Same-sex marriages won’t be allowed in California during Prop 8 appeal, international transgender news, trade schools cannot discriminate against applicants with HIV or AIDS, and Virginia pro-choice groups ask for new regulations to be applied to all outpatient surgery centers, not just abortion clinics.
The European Court of Human Rights recently ruled that Portugal had violated freedom of expression by prohibiting the ship Borndiep, which promoted the decriminalization of abortion, from entering Portuguese territorial waters.
Mixed news from Portugal: abortion was officially legalized up to 10 weeks without restriction on July 15, but some doctors are refusing to perform the procedures due to a conscience clause.
I was thrilled to hear that Portuguese citizens voted this weekend to legalize abortion up to 10 weeks, in a public referendum that was initiated and strongly supported by Portuguese Prime Minister Jose Socrates. Portugal is one of the few European countries (along with Poland, Malta, and Ireland) where abortion is still heavily restricted, and as a result, it currently has one of the highest rates of unsafe abortion on the continent–at least 20,000 illegal procedures are performed every year. Portugal is also known for its litigious approach to the abortion issue–five years ago, the government prosecuted a whopping 49 individuals accused of somehow participating in 17 women's illegal abortions, including a handful of taxi drivers. One Portuguese midwife is still serving an 8-year prison sentence as a result.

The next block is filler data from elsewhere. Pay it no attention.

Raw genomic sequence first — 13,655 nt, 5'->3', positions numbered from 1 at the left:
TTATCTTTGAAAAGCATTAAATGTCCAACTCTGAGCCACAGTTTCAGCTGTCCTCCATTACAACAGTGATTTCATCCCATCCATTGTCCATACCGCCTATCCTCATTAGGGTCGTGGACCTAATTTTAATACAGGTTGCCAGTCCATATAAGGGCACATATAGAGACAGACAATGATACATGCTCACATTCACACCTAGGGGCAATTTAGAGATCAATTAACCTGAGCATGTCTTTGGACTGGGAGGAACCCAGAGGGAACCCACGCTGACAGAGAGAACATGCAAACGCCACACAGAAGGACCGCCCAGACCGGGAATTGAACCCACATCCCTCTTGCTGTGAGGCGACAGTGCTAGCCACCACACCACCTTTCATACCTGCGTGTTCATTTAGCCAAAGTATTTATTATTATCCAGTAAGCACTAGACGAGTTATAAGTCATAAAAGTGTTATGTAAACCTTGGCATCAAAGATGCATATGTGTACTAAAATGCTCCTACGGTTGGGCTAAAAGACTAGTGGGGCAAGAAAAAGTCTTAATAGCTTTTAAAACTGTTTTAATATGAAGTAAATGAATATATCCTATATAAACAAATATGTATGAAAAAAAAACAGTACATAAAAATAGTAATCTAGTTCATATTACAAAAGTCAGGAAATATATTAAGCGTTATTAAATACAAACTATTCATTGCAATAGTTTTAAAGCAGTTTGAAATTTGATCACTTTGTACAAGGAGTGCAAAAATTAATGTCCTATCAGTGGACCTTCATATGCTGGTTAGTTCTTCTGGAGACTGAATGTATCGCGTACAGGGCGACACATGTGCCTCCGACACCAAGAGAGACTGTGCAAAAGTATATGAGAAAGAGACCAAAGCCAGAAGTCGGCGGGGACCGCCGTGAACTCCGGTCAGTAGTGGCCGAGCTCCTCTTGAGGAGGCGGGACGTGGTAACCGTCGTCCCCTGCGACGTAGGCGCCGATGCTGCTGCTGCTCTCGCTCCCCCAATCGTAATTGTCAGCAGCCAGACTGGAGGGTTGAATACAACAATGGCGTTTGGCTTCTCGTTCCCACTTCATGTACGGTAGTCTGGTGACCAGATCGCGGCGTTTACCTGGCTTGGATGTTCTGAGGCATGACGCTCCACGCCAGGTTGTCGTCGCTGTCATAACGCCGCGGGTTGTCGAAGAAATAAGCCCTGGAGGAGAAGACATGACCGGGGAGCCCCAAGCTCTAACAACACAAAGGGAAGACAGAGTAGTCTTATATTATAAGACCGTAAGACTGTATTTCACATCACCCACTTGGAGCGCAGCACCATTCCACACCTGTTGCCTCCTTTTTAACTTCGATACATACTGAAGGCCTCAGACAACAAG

It's official: on February 11, 2007, Portuguese citizens will vote on whether or not to make abortion legal without restriction within the first 10 weeks of pregnancy. Portugal is one of the few countries in Europe where abortion is illegal under most circumstances; currently, the procedure is legally available only in cases where a pregnant woman's life is at risk, or during the first 12 weeks of pregnancy in cases of rape or fetal malformation. Despite the restrictive laws, tens of thousands of Portuguese women seek illegal, unsafe abortions every year, and pro-choice organizations estimate that some 10,000 of them wind up in the hospital with complications. Worse, women who seek unsafe abortions face harsh prison sentences, and are subjected to the additional trauma of having their sentence read out loud during public and often televised trials. Inter Press Service has an excellent analysis of the current situation here.